But who knows? Maybe understanding this will make us able to better pack more information into fewer neurons. And maybe inductive and deductive reasoning are, at their roots, just a clever method of fuzzy data storage and retrieval.

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If we sold mildly buggy business software which still mostly worked based on a testing that used subjective judgement to measure results at deployment, it would feel very weird. To some extent, I’m sure this actually does happen but I’d like to think those systems really don’t matter while the software is likely free.

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I spent several days slogging through those two papers, and it would have gone much more quickly if I'd read this excellent writeup first! Hopefully this'll save other people some serious time, and bring attention to what seems to me like a really important step forward in interpretability.

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"That is, we find non-axis aligned directions in the neural state space that are more interpretable than individual neurons."

This sentence that, based on context, seems to be trying to explain what the previous sentence meant, further obfuscates the meaning of the prior sentence.

I've only skimmed through papers relating to my field of ophthalmology, and as a layman at that. Is this common, that an attempt to clarify a point makes it clear as mud?

I'm using the prior sentence to decode what the quoted sentence says. I guess it's actually an attempt at greater specificity, and not clarification? Boy howdy, is it confuzzling.

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The whole abstract polyhedra thing reminds me of QAM and TCM. These are two modulation techniques that attempt to produce most distinguishable symbols for transmission over the air (or phone lines, in old-timey modems). The symbols are defined in 2-dimensional (or more, for things like MIMO and other more sophisticated techniques) space, and it results in "constellations" of points (each point representing a symbol). The goal is to keep the distance between any pair of symbols to a maximum (minimize error ate), while being power limited. This ends up making all kinds of cute dot diagrams, sometimes very much along the lines of "8 points on the outside in an octagon, 4 points on the inside in a square" setup or what not.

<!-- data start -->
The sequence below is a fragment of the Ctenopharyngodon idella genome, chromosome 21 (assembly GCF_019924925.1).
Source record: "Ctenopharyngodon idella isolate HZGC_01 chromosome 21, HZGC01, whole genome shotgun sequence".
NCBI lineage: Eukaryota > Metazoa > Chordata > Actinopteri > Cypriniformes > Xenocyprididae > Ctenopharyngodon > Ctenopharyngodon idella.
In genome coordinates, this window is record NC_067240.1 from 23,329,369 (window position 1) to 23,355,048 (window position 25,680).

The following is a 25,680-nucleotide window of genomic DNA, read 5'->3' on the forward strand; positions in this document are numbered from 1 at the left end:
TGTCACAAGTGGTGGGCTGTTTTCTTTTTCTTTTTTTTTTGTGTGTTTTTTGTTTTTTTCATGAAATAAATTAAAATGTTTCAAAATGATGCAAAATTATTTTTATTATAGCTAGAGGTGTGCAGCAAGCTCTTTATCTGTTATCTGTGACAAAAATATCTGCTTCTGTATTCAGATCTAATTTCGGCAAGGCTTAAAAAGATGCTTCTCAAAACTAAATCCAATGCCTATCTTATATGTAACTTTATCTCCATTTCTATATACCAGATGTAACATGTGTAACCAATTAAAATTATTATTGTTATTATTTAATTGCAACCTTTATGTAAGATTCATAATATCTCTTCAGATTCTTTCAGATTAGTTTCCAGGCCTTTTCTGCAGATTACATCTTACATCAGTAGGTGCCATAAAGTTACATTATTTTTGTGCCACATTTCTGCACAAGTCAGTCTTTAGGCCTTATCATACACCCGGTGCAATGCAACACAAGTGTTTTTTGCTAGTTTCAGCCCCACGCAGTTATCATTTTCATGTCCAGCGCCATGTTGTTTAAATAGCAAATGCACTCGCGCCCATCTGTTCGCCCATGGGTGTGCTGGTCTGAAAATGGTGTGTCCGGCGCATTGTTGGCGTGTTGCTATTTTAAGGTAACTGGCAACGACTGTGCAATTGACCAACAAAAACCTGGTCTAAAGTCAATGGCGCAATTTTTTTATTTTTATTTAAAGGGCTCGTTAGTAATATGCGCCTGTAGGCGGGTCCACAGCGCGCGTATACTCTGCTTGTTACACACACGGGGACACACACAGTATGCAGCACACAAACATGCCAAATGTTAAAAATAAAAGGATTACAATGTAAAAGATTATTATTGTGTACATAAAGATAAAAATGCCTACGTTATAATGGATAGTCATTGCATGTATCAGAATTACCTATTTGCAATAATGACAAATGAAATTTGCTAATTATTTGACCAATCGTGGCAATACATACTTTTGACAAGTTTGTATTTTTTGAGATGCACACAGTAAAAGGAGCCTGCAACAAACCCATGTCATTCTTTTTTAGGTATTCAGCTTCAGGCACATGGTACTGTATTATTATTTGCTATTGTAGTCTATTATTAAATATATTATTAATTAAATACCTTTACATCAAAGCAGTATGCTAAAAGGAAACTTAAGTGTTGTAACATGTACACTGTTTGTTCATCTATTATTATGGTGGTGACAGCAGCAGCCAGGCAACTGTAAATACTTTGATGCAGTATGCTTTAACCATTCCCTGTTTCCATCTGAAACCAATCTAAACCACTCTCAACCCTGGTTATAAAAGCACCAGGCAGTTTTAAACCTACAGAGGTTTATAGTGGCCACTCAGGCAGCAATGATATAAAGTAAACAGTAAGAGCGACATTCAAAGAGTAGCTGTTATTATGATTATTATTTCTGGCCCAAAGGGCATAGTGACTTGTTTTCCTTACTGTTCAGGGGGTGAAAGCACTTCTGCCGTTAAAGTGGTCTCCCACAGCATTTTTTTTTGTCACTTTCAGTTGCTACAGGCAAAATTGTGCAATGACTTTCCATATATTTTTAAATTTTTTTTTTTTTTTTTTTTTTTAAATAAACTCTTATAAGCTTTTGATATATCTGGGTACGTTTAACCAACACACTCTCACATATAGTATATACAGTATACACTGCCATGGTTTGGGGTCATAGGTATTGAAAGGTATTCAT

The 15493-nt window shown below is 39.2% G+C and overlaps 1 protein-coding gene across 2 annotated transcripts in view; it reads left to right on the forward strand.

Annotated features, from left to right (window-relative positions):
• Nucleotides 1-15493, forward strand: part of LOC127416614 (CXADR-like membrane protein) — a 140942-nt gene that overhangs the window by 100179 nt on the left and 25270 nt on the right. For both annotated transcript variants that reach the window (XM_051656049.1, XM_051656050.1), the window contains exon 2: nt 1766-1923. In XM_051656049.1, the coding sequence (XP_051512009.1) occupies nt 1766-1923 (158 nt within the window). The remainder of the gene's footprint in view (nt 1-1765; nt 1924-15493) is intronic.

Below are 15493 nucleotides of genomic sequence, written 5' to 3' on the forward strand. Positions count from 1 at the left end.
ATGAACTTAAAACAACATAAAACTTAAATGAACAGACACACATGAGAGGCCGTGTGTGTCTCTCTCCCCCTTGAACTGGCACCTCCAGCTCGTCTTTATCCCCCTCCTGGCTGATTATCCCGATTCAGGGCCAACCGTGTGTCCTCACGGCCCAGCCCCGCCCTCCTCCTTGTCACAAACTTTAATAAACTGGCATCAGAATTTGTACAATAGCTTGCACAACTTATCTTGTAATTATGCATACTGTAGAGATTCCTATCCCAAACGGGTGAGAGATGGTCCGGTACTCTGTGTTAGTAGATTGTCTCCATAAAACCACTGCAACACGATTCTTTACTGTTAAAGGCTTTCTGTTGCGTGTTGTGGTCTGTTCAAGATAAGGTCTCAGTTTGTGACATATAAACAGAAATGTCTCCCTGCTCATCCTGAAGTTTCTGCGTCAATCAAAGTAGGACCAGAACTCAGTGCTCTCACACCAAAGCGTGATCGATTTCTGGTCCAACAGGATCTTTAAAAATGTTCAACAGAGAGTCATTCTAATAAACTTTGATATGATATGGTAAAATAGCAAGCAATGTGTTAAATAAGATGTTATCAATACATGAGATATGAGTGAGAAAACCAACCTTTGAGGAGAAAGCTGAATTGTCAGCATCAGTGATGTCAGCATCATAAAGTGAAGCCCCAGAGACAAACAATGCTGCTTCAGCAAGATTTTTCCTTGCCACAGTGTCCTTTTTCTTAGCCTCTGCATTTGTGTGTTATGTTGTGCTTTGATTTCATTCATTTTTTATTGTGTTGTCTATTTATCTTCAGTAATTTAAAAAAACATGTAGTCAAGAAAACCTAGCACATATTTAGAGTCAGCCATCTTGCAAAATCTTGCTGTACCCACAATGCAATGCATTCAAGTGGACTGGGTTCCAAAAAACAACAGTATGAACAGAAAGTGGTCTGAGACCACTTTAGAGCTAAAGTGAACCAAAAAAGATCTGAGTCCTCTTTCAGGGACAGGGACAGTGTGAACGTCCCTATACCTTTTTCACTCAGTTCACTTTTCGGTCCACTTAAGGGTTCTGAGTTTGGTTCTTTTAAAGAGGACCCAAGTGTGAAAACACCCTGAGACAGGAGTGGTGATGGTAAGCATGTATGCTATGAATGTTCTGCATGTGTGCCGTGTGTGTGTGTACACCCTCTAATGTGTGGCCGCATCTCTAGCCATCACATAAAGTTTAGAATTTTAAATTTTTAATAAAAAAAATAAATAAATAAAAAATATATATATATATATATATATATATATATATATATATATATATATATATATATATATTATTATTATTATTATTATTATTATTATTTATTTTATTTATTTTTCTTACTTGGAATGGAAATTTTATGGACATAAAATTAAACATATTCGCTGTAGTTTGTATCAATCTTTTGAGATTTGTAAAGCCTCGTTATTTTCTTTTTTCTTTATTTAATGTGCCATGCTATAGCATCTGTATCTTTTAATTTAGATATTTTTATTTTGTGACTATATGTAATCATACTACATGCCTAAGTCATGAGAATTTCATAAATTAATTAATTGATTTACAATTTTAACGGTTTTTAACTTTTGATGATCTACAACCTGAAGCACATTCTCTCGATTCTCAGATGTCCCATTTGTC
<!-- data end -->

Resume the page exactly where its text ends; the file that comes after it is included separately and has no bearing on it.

With TCM, there's an additional innovation, which is basically error-checking (I'm really simplifying here). In any given "state", you know you can't have some of the symbols, which increases distances between the other ones. Is it possible the neural networks may arrive at TCM-like encodings, where the set of "legal" states for some neurons depends on state of other neurons? That'd be amazing.